## Dice Games To Reinforce Math Skills

1 2 3 Come Do Some Nice Dice Activities With Me!

MY Y5'S LOVED playing with dice.   I did all sorts of fun activities with them to help reinforce math concepts with numbers 1 to 6, so I decided to design a dice packet complete with cards and activities. Click on the link to view/download this fun packet. Dice Activities That Teach Math Skills.

Dice are a wonderful vehicle for teaching your kiddo's to subitize.  Subitizing, was coined in 1949 by E.L. Kaufman. The term is derived from the Latin adjective subitus which means "sudden".  A person who has affectively mastered this skill immediately knows how many items there are, without having to stop and count them.

According to studies most people can subitize up to 10.  Dominoes are also a fun way to get subitizing practice in.  Click on the link for my Dominoe Math Packet.

With that in mind, I thought it would be helpful to have a set of big dice flashcards to use for practice.  Print, laminate & trim the cards and fasten them together with a split ring.  Flash a card and have children call out that number.  To whole-group assess, flash a card and have children silently hold up that many fingers.  You can tell at a glance who is having difficulty.

The packet includes a set of large teacher dice cards, a smaller set for students to sequence, + a mini set so you can play a whole-group game of "Show Me What I Need To Make __________."  Teacher holds up her big card and asks children to show them what they need to make another number.  i.e. I hold up the #2 dice, and ask children to show me what other dice they need to make the sum of 5.  They would hopefully show me the #3 card.

I've also included math symbol cards, so students can make equations, a bookmark you can use as a whole-group assessment game, a roll & dot dice game, 2 trace-write and match worksheets, + a What's Missing? activity.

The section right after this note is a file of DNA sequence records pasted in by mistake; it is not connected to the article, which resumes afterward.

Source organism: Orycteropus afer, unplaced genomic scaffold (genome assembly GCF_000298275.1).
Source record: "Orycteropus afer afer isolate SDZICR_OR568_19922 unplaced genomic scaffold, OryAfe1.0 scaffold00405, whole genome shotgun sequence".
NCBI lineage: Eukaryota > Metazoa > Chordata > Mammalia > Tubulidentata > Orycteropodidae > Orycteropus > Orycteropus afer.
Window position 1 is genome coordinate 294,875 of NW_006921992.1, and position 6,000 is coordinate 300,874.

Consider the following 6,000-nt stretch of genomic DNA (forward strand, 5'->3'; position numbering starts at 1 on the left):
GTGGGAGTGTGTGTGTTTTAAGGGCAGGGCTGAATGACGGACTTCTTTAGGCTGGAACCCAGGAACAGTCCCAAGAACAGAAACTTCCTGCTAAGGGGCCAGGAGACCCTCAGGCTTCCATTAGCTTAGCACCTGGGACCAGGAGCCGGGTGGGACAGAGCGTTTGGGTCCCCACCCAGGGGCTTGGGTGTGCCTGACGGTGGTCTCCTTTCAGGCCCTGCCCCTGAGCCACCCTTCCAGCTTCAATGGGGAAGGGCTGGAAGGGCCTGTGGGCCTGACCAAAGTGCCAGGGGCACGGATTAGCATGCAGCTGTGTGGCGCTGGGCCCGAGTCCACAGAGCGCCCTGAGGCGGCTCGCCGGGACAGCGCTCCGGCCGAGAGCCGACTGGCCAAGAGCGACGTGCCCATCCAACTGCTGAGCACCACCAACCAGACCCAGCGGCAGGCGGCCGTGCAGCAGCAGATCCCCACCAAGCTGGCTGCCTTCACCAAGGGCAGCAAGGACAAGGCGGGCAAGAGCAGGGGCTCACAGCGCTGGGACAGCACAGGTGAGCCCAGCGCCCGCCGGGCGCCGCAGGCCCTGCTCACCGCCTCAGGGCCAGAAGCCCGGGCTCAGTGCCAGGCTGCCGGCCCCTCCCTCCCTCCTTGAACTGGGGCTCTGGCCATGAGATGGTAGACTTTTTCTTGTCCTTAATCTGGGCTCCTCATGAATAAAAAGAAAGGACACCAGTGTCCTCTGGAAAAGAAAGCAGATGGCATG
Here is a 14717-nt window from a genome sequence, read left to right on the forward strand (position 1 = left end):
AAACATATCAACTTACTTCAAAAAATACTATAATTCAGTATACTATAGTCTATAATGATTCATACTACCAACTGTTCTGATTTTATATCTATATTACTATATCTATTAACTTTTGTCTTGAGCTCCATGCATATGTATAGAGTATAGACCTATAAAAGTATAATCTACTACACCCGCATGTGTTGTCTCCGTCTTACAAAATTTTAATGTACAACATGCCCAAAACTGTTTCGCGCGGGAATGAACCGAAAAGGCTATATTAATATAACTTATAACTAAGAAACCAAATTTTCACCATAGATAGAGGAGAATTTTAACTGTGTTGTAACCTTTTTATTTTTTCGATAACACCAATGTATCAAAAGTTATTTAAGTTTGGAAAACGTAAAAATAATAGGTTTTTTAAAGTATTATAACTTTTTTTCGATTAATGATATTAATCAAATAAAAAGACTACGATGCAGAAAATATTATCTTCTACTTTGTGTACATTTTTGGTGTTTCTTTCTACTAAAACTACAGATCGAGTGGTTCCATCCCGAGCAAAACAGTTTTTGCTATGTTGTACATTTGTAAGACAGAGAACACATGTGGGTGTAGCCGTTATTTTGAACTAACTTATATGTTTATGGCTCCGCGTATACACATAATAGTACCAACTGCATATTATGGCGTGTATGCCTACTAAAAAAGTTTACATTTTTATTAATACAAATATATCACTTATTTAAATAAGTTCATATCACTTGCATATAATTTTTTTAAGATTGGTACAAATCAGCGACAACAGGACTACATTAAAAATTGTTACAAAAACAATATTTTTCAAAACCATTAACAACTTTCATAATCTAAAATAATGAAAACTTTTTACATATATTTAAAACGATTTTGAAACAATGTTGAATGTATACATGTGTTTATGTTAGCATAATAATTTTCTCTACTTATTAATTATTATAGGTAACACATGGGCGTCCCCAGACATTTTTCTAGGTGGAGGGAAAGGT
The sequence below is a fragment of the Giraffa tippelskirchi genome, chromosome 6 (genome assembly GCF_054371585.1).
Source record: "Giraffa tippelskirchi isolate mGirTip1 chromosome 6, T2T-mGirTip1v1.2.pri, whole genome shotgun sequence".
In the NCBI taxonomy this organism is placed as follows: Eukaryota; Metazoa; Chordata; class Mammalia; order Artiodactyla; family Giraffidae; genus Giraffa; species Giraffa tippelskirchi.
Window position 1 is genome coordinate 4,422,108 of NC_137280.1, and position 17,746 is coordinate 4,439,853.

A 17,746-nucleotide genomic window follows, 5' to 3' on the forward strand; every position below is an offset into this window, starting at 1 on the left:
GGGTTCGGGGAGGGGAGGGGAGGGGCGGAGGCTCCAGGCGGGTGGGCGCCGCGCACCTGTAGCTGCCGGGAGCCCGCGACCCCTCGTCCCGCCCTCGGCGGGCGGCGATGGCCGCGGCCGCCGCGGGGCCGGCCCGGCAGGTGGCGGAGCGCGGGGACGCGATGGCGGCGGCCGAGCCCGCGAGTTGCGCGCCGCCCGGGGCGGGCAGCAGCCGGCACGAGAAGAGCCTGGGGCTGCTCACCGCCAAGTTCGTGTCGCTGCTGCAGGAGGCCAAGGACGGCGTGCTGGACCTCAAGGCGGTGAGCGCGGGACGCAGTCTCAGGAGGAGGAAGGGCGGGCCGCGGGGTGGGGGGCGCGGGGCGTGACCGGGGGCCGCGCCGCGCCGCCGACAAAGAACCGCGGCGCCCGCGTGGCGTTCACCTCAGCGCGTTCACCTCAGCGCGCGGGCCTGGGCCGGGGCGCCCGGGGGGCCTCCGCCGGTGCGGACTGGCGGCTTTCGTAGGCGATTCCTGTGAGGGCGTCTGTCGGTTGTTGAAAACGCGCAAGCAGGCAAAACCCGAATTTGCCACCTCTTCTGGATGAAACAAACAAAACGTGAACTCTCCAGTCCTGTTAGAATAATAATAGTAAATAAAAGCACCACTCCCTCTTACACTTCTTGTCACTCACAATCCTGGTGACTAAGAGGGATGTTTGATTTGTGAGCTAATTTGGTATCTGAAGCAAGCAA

Laminate a set of bookmarks and use them for another math dice activity.   Review the numbers orally and have children point to that number and count with you.  You can count from a certain number up to 6 or even count backwards.

Make extra copies of the medium-sized cards so students can play a Memory Match game. They can match the dice to the number box, or the number word, or all three.  I've also included a cover so students can sequence the cards and make an Itty Bitty booklet.  There's a separate set of dice-number-number word cards to print, laminate and cut into puzzles too.

These are a wonderful whole-group assessment tool too.  Give students one M&MM (mighty math marker) to move to whatever number is called out.  After glancing around, jot down names of children and the numbers they are having problems identifying.  I used sticky notes and a clipboard. After the game, students can eat their candy.

Children can also practice one-to-one correspondence, by having them place however many pony beads or other small items, onto the square that will match the number amount on the dice picture.   Click on the link to view/download the Dice Math Packet

As far as dice are concerned, I really like the large foam dice that they sell at The Dollar store.  They are easy for little ones to hold, don't fly on the floor as much, and are blessedly quiet!  If your Dollar Store doesn't have them, you can also purchase them from Oriental Trading.  They are only \$4 for a dozen.  They come in an assortment of rainbow colors, so i also used them for patterning.

Another quiet way I had my students "roll dice" was to recycle those mini water bottles.  I'd toss two dice inside, fill with water and a bit of glitter and glue the caps shut with Gorilla Glue.

Students enjoyed shaking up the dice and then peeking on the bottom to see what their numbers were.  Use a drop of food coloring or a pinch of plastic seasonal confetti, for extra pizzazz or to make special ones for Halloween, Valentine's Day etc.

I wanted to include a photo here, so I Googled waterbottle dice and found a teacher who also uses them, over at Kids Count.  Shari has some math FREEBIES using dice as well.  Click on the link to check out her wonderful creativity.

As mentioned yesterday, some clever person has come up with a little dice INSIDE a larger dice. Woo hoo for creativity.  I'm sure they'll be a hit with your kiddo's.  You can get a pack of 8 for only \$2.28 from Pure Fun or \$2.69 from On The Fly Supply.

One of my favorite ways to review the numbers on a dice was with a "magic trick".  I'd use a big foam dice and choose a child.  They'd come up to the front of the class, look at the dice and choose a number they wanted to show the other children.

I reminded the class NOT to shout out the answer, or they'd ruin the trick.  Carefully, so they didn't reveal the face of the dice and the number to me, they'd keep it facing the class and hold it above their head.  I stood behind the child so I could see the number on the back of the dice.  I'd pretend to be "reading" their minds and then ask: "Are you looking at the number 3?"